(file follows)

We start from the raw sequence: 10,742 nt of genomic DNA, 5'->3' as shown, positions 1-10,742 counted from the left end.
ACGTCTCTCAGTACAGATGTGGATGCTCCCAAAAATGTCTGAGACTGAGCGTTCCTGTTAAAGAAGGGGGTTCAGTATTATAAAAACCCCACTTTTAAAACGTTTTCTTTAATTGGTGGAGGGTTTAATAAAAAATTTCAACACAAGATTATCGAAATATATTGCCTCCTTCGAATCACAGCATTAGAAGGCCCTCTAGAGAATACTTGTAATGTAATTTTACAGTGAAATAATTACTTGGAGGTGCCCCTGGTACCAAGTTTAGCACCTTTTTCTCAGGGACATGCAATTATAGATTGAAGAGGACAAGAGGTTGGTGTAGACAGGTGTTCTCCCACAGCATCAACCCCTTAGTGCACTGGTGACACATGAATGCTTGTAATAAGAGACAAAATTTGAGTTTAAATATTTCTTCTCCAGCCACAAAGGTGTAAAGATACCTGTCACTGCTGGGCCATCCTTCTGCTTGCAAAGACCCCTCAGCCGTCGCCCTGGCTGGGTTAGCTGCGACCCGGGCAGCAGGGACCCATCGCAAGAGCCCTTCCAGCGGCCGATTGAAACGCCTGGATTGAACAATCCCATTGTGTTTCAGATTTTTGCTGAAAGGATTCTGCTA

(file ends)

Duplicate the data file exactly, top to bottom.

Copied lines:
We start from the raw sequence: 10,742 nt of genomic DNA, 5'->3' as shown, positions 1-10,742 counted from the left end.
ACGTCTCTCAGTACAGATGTGGATGCTCCCAAAAATGTCTGAGACTGAGCGTTCCTGTTAAAGAAGGGGGTTCAGTATTATAAAAACCCCACTTTTAAAACGTTTTCTTTAATTGGTGGAGGGTTTAATAAAAAATTTCAACACAAGATTATCGAAATATATTGCCTCCTTCGAATCACAGCATTAGAAGGCCCTCTAGAGAATACTTGTAATGTAATTTTACAGTGAAATAATTACTTGGAGGTGCCCCTGGTACCAAGTTTAGCACCTTTTTCTCAGGGACATGCAATTATAGATTGAAGAGGACAAGAGGTTGGTGTAGACAGGTGTTCTCCCACAGCATCAACCCCTTAGTGCACTGGTGACACATGAATGCTTGTAATAAGAGACAAAATTTGAGTTTAAATATTTCTTCTCCAGCCACAAAGGTGTAAAGATACCTGTCACTGCTGGGCCATCCTTCTGCTTGCAAAGACCCCTCAGCCGTCGCCCTGGCTGGGTTAGCTGCGACCCGGGCAGCAGGGACCCATCGCAAGAGCCCTTCCAGCGGCCGATTGAAACGCCTGGATTGAACAATCCCATTGTGTTTCAGATTTTTGCTGAAAGGATTCTGCTA